From The Beatles
author Hunter Davies in The Guardian:
He was with them through all their years of fame. He would get shouted at, told to fetch impossible things, fix ludicrous arrangements. In 1968, Paul decided on the spur of the moment to come and visit me in Portugal with his new girlfriend Linda, and her daughter Heather. Neil was told to get them on a plane to Faro. The last flight had gone. So, late at night, Neil secured a private jet and off they went.
But Neil was more than a roadie and fixer - he was their friend and confidant, helped with words of songs when they got stuck, with personal relationships when they wanted them unstuck.
His accountancy training proved invaluable when he came to run Apple. As the years went on, he masterminded much of the group's professional affairs and back catalogues. On the whole, Neil won most of the battles, helping them make further millions. He did also have a creative streak, acting as the producer of the film Let it Be and organising the Beatles Anthology.
Neil was totally loyal and faithful to them - and yet not at all starstruck. He was more than aware of their foibles, greed, stupidities, unreasonableness, would readily slag them off. It was clear he was part of the family, so while moaning, as all family members do, he would never betray their secrets.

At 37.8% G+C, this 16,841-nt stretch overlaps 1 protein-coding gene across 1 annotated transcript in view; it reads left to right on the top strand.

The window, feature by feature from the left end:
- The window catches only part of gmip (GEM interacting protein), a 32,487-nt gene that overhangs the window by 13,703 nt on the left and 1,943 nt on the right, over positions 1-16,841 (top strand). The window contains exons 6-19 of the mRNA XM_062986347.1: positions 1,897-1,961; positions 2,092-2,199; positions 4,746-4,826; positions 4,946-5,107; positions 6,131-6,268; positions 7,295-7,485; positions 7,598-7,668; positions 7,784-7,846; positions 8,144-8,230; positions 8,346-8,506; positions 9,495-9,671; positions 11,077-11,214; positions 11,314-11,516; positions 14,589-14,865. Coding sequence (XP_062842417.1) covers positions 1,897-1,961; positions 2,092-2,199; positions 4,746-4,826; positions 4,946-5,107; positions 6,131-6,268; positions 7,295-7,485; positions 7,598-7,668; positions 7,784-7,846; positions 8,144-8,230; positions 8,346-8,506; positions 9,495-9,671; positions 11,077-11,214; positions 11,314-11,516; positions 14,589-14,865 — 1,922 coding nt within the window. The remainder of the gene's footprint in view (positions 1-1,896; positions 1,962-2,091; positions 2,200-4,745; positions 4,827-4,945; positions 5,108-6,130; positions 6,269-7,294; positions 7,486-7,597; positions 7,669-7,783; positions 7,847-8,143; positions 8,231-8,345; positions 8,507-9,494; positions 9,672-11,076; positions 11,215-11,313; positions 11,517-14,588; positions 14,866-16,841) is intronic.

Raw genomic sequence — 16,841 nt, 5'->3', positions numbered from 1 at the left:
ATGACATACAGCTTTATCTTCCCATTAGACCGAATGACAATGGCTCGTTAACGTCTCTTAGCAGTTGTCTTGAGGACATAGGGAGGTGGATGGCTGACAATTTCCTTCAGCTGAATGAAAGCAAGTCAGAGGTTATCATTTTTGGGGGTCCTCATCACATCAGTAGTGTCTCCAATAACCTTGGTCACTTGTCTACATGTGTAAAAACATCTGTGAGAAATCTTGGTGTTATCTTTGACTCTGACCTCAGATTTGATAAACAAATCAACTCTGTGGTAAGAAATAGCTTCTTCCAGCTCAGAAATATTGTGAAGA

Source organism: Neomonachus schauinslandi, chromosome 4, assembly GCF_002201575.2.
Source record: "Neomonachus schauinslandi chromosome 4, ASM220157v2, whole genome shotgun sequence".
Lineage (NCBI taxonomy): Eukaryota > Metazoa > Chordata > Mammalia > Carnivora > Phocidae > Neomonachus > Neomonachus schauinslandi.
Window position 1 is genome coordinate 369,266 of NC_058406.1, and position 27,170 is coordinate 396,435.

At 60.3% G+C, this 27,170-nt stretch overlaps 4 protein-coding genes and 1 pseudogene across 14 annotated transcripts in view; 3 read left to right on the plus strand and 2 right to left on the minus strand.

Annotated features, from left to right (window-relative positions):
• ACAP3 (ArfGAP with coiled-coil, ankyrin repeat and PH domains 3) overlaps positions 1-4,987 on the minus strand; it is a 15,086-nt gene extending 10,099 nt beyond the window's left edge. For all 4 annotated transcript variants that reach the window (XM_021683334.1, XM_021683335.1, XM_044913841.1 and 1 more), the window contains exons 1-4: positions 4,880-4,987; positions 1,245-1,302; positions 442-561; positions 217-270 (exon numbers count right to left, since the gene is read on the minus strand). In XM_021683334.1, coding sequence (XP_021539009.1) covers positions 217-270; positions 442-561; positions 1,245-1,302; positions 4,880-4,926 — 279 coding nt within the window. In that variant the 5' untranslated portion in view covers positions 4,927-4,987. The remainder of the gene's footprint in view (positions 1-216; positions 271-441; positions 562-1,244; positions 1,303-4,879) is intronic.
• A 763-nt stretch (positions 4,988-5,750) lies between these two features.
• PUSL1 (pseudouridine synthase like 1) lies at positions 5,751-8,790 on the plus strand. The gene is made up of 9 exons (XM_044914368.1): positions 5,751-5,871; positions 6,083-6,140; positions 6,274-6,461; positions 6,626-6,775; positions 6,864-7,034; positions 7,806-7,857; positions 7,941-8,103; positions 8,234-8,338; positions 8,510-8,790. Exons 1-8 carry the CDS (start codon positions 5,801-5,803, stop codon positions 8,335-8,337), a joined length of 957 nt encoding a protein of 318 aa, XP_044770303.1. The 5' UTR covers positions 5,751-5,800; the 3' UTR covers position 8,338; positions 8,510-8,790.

When I pressed him for inside stories, he used to say he couldn't remember. Mick Jagger always says the same. In Neil's case, it could be because he wasn't really much interested in the personal stuff. His mind didn't quite work that way. He had a dry, austere, rather resigned, cynical view of most people, more interested in facts and figures than tittle tattle. He was there, but was somehow floating above it all. The Beatles were very fortunate to have him.
The rest here: http://music.guardian.co.uk/news/story/0,,2267904,00.html